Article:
- The Washington Times - Wednesday, October 2, 2002

ASSOCIATED PRESS

The number of children hit and killed by automobiles was cut nearly in half during the 1990s, according to a report released yesterday that said the decline is due to fewer children walking to school and better traffic safety.

According to the National Safe Kids Campaign, 475 pedestrians under 15 years old were killed while walking in public roadways in 2000, compared with 861 in 1990.

The campaign's report on child pedestrian safety found that parents worried about safety, long distances, time and crime are driving their children to school more often or putting them on the bus instead of allowing them to walk.

In 1969, about half of elementary school children walked or biked to school, the study said. By 1995, the government's Nationwide Personal Transportation Survey of 5- to 9-year-olds found that 10 percent of children walked to school, 53 percent traveled by car and about 30 percent rode school buses.

Heather Paul, executive director of the National Safe Kids Campaign, said it's important to make it safer for children to walk to school.

"We know obesity numbers are growing, and part of it is based on sedentary trends for children," Miss Paul said. "Walking to school should be the first step, literally and figuratively, toward a really healthy day."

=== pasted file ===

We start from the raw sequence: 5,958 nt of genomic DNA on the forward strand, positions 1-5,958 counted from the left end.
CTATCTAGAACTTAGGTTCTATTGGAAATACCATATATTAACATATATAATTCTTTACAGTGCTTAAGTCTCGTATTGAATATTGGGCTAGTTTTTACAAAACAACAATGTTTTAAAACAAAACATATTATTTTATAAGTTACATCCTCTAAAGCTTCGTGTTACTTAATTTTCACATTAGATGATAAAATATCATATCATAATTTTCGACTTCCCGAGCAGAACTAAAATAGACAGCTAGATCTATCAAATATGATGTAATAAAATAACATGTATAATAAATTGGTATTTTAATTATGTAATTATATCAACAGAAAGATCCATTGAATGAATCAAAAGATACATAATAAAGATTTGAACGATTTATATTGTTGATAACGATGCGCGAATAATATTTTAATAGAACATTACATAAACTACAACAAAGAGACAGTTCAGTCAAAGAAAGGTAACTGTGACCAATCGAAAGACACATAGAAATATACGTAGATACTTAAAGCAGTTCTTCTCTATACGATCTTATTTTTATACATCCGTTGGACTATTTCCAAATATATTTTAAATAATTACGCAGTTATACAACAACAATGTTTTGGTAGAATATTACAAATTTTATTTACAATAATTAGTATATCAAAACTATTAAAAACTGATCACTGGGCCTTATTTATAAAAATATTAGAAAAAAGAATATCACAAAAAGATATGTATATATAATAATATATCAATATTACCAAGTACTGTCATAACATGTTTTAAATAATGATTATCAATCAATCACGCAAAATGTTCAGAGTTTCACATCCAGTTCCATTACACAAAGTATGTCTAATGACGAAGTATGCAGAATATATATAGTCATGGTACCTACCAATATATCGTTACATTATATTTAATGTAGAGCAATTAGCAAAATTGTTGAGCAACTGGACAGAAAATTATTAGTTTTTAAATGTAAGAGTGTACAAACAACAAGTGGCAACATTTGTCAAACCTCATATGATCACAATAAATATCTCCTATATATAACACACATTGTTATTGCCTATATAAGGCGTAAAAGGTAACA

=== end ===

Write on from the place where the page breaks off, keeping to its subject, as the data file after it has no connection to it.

Miss Paul also attributed the drop in deaths to better traffic safety, including more crossing guards and flashing lights and increased ticketing of speeders.

Children are most likely to be hit and killed between 4 p.m. and 8 p.m., the study found. Of those children killed while walking along roadways, only 29 percent were struck at intersections.

The pedestrian death rate also changes significantly by age, race and sex, according to the report. Children under 9 have a rate 20 percent higher than 10- to 14-year-olds. The death rate for black children is more than twice that of whites, and boys die 57 percent more often than girls.

Today is International Walk to School Day, and Safe Kids and FedEx Express volunteers will visit schools across the country to teach children how to be safe when walking to school.

LOAD COMMENTS ()

 

Click to Read More

Click to Hide